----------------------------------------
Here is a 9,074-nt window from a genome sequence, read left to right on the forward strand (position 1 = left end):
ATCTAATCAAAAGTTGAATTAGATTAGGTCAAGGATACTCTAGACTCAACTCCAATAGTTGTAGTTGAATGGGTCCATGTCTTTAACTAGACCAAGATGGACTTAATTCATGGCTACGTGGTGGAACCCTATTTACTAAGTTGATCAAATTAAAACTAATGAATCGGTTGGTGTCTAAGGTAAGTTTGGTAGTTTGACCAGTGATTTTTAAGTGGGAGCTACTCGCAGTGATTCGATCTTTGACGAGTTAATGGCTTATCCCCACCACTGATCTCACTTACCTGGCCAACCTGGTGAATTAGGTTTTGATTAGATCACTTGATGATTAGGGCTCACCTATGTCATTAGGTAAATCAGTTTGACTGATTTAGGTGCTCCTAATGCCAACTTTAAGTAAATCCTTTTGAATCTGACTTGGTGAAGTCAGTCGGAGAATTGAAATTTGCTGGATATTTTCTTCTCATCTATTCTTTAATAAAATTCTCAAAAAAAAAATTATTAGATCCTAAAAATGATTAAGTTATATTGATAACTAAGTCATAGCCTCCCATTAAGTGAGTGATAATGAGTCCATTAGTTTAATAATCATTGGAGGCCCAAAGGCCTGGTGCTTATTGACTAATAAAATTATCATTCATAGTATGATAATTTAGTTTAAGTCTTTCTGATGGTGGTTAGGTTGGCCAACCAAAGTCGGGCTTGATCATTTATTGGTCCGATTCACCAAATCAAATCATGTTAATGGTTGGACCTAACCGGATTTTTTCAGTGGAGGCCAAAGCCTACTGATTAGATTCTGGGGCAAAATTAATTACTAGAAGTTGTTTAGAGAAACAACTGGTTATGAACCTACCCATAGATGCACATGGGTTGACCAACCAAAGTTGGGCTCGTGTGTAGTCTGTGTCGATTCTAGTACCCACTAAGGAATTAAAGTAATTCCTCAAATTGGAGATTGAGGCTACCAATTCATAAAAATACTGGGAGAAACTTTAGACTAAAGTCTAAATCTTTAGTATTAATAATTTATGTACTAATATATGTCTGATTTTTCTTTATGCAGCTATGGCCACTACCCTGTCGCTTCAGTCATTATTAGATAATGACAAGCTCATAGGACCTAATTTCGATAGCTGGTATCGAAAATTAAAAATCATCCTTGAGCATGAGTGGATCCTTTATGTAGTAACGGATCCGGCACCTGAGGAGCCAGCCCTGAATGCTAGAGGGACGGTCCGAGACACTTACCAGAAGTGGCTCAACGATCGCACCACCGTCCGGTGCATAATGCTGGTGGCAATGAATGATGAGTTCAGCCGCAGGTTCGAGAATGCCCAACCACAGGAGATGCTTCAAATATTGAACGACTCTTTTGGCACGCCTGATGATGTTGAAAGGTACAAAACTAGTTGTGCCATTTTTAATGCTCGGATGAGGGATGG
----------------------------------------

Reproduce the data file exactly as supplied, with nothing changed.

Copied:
Here is a 9,074-nt window from a genome sequence, read left to right on the forward strand (position 1 = left end):
ATCTAATCAAAAGTTGAATTAGATTAGGTCAAGGATACTCTAGACTCAACTCCAATAGTTGTAGTTGAATGGGTCCATGTCTTTAACTAGACCAAGATGGACTTAATTCATGGCTACGTGGTGGAACCCTATTTACTAAGTTGATCAAATTAAAACTAATGAATCGGTTGGTGTCTAAGGTAAGTTTGGTAGTTTGACCAGTGATTTTTAAGTGGGAGCTACTCGCAGTGATTCGATCTTTGACGAGTTAATGGCTTATCCCCACCACTGATCTCACTTACCTGGCCAACCTGGTGAATTAGGTTTTGATTAGATCACTTGATGATTAGGGCTCACCTATGTCATTAGGTAAATCAGTTTGACTGATTTAGGTGCTCCTAATGCCAACTTTAAGTAAATCCTTTTGAATCTGACTTGGTGAAGTCAGTCGGAGAATTGAAATTTGCTGGATATTTTCTTCTCATCTATTCTTTAATAAAATTCTCAAAAAAAAAATTATTAGATCCTAAAAATGATTAAGTTATATTGATAACTAAGTCATAGCCTCCCATTAAGTGAGTGATAATGAGTCCATTAGTTTAATAATCATTGGAGGCCCAAAGGCCTGGTGCTTATTGACTAATAAAATTATCATTCATAGTATGATAATTTAGTTTAAGTCTTTCTGATGGTGGTTAGGTTGGCCAACCAAAGTCGGGCTTGATCATTTATTGGTCCGATTCACCAAATCAAATCATGTTAATGGTTGGACCTAACCGGATTTTTTCAGTGGAGGCCAAAGCCTACTGATTAGATTCTGGGGCAAAATTAATTACTAGAAGTTGTTTAGAGAAACAACTGGTTATGAACCTACCCATAGATGCACATGGGTTGACCAACCAAAGTTGGGCTCGTGTGTAGTCTGTGTCGATTCTAGTACCCACTAAGGAATTAAAGTAATTCCTCAAATTGGAGATTGAGGCTACCAATTCATAAAAATACTGGGAGAAACTTTAGACTAAAGTCTAAATCTTTAGTATTAATAATTTATGTACTAATATATGTCTGATTTTTCTTTATGCAGCTATGGCCACTACCCTGTCGCTTCAGTCATTATTAGATAATGACAAGCTCATAGGACCTAATTTCGATAGCTGGTATCGAAAATTAAAAATCATCCTTGAGCATGAGTGGATCCTTTATGTAGTAACGGATCCGGCACCTGAGGAGCCAGCCCTGAATGCTAGAGGGACGGTCCGAGACACTTACCAGAAGTGGCTCAACGATCGCACCACCGTCCGGTGCATAATGCTGGTGGCAATGAATGATGAGTTCAGCCGCAGGTTCGAGAATGCCCAACCACAGGAGATGCTTCAAATATTGAACGACTCTTTTGGCACGCCTGATGATGTTGAAAGGTACAAAACTAGTTGTGCCATTTTTAATGCTCGGATGAGGGATGG